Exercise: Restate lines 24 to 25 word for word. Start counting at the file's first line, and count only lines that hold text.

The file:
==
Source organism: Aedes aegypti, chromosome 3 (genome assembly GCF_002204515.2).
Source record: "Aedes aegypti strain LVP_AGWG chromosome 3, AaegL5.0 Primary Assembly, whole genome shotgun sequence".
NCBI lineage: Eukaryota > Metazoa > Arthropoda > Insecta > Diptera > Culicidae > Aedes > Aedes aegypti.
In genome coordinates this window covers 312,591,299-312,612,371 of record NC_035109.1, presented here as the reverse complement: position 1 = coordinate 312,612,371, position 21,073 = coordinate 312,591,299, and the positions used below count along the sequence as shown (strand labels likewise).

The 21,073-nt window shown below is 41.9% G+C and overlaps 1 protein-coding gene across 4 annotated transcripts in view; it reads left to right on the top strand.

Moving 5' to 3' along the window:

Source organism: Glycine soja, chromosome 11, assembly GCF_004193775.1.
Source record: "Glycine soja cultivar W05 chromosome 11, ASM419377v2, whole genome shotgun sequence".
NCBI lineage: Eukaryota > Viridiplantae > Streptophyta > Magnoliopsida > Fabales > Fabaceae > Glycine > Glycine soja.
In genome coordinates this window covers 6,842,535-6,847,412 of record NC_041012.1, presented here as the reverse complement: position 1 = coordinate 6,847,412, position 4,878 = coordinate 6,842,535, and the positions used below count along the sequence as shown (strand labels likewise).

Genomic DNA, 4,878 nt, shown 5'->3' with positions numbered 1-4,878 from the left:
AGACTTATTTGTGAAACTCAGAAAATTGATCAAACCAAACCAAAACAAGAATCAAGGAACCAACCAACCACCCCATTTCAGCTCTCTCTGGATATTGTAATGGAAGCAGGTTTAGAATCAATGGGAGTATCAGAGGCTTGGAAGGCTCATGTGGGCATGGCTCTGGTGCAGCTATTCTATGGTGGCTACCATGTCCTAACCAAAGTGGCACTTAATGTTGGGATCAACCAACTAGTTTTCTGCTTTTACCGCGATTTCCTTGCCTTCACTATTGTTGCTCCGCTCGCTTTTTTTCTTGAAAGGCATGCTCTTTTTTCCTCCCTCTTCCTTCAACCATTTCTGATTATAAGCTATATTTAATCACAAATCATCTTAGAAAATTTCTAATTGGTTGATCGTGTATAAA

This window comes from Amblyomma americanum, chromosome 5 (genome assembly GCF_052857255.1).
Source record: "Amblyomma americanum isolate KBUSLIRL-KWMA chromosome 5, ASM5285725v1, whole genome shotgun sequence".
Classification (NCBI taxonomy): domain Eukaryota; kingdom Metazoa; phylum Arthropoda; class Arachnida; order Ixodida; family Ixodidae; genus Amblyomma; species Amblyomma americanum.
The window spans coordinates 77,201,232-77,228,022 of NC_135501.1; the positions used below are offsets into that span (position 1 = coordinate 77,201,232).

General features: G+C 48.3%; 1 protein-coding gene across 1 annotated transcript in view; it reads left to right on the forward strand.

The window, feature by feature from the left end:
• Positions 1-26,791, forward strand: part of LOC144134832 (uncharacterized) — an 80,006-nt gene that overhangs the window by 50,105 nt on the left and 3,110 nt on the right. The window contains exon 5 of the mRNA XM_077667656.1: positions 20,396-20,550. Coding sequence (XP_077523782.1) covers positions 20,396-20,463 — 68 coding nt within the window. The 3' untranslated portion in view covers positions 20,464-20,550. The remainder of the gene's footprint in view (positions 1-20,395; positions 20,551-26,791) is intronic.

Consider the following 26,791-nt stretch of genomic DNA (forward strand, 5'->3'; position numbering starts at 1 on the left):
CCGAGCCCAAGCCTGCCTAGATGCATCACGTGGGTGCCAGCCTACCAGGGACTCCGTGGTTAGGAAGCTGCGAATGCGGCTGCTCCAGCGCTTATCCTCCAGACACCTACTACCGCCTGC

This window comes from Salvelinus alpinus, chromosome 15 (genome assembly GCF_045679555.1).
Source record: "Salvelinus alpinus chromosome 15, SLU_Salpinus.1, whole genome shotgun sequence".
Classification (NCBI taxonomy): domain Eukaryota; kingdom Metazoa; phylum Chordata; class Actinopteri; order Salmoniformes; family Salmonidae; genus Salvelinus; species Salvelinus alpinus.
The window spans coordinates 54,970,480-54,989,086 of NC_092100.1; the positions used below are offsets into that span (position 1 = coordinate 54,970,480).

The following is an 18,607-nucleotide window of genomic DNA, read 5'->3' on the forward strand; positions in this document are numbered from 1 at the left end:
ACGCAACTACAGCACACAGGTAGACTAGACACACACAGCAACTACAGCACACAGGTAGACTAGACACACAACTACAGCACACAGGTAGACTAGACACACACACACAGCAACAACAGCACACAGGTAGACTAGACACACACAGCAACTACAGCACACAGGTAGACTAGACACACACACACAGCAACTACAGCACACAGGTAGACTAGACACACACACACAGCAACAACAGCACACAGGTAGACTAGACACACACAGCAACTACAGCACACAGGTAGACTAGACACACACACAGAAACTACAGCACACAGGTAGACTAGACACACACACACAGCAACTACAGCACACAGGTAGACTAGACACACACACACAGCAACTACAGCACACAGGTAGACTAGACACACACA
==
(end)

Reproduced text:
Classification (NCBI taxonomy): domain Eukaryota; kingdom Metazoa; phylum Chordata; class Actinopteri; order Salmoniformes; family Salmonidae; genus Salvelinus; species Salvelinus alpinus.
The window spans coordinates 54,970,480-54,989,086 of NC_092100.1; the positions used below are offsets into that span (position 1 = coordinate 54,970,480).